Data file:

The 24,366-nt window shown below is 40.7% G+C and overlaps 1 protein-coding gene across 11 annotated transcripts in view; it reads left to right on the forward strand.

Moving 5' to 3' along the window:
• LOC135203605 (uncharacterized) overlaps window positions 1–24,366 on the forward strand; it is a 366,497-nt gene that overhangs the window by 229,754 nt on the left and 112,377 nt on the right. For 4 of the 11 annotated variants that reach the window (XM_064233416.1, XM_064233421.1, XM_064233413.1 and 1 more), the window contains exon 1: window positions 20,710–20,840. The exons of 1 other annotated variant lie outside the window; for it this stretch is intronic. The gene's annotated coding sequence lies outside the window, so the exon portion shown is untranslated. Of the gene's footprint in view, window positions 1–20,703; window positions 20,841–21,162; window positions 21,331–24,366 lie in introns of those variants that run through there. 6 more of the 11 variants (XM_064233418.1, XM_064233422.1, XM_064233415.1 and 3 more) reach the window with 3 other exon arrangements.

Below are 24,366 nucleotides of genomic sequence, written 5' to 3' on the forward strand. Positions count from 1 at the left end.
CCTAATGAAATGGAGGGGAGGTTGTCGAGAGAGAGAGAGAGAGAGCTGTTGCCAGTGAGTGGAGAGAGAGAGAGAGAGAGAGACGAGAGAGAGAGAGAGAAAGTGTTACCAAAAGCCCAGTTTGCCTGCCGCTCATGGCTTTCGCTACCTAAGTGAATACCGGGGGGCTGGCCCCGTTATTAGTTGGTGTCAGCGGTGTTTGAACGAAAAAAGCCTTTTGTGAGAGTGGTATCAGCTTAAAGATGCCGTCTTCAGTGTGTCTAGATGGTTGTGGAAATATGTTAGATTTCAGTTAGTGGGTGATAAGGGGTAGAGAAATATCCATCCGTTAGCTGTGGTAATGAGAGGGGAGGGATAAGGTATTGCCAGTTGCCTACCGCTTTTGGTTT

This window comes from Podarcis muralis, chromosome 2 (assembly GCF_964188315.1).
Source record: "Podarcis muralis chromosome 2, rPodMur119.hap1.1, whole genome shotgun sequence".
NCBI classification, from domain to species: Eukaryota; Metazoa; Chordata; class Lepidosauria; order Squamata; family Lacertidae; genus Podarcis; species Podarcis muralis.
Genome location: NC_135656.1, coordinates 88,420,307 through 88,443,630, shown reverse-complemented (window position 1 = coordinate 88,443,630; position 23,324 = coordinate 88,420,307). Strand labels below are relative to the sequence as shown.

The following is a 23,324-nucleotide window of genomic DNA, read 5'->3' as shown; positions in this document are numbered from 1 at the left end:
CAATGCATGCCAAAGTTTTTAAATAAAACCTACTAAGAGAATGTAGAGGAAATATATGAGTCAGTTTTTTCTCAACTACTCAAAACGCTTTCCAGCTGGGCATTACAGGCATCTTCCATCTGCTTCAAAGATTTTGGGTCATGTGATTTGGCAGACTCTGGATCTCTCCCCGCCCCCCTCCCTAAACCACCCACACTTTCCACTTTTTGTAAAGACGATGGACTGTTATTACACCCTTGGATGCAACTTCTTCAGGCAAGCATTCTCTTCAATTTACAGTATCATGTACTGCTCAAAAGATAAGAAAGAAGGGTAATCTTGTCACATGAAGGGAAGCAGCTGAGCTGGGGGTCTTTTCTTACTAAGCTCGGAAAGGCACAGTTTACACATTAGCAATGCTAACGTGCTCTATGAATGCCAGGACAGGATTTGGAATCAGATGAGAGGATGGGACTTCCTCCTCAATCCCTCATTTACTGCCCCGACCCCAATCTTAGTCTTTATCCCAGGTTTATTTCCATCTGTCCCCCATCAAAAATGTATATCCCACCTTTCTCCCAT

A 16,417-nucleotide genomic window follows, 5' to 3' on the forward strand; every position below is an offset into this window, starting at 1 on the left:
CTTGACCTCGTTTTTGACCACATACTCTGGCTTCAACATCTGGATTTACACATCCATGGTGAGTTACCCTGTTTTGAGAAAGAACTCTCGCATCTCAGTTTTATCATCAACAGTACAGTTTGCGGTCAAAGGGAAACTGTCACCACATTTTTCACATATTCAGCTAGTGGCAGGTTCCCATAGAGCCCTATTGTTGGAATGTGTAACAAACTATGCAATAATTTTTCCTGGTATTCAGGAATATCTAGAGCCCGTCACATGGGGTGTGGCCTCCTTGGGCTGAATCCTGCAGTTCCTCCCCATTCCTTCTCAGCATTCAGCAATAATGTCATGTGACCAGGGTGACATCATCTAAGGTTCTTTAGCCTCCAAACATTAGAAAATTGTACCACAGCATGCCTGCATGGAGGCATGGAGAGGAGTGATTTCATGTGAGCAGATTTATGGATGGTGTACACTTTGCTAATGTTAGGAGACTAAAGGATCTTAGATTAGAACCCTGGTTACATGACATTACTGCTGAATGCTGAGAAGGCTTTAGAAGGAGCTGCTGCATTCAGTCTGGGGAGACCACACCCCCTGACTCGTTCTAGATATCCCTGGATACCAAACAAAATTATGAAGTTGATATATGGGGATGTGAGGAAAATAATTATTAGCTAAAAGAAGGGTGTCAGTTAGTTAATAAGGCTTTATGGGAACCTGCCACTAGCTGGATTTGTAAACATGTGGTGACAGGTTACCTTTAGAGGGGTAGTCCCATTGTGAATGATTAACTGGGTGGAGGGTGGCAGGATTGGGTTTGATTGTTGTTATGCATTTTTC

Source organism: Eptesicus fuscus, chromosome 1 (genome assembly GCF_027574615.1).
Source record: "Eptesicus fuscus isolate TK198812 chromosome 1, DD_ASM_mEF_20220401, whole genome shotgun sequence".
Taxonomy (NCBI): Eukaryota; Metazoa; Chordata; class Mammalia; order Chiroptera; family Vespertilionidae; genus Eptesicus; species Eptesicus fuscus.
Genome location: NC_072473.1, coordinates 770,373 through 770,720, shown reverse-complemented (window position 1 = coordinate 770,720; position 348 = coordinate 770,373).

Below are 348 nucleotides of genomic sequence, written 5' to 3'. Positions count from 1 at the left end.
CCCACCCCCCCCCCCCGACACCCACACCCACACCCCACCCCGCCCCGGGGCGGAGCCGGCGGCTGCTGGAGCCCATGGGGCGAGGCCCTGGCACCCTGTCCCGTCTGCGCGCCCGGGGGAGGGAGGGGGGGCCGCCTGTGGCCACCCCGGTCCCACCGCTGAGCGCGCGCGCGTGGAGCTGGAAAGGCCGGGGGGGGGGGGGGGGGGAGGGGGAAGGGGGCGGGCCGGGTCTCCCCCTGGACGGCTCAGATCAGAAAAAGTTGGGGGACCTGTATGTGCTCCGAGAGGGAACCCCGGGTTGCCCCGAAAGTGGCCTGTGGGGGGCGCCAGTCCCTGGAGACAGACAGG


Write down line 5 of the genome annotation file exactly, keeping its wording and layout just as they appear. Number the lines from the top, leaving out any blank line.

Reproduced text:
CCTAATGAAATGGAGGGGAGGTTGTCGAGAGAGAGAGAGAGAGAGCTGTTGCCAGTGAGTGGAGAGAGAGAGAGAGAGAGAGACGAGAGAGAGAGAGAGAAAGTGTTACCAAAAGCCCAGTTTGCCTGCCGCTCATGGCTTTCGCTACCTAAGTGAATACCGGGGGGCTGGCCCCGTTATTAGTTGGTGTCAGCGGTGTTTGAACGAAAAAAGCCTTTTGTGAGAGTGGTATCAGCTTAAAGATGCCGTCTTCAGTGTGTCTAGATGGTTGTGGAAATATGTTAGATTTCAGTTAGTGGGTGATAAGGGGTAGAGAAATATCCATCCGTTAGCTGTGGTAATGAGAGGGGAGGGATAAGGTATTGCCAGTTGCCTACCGCTTTTGGTTT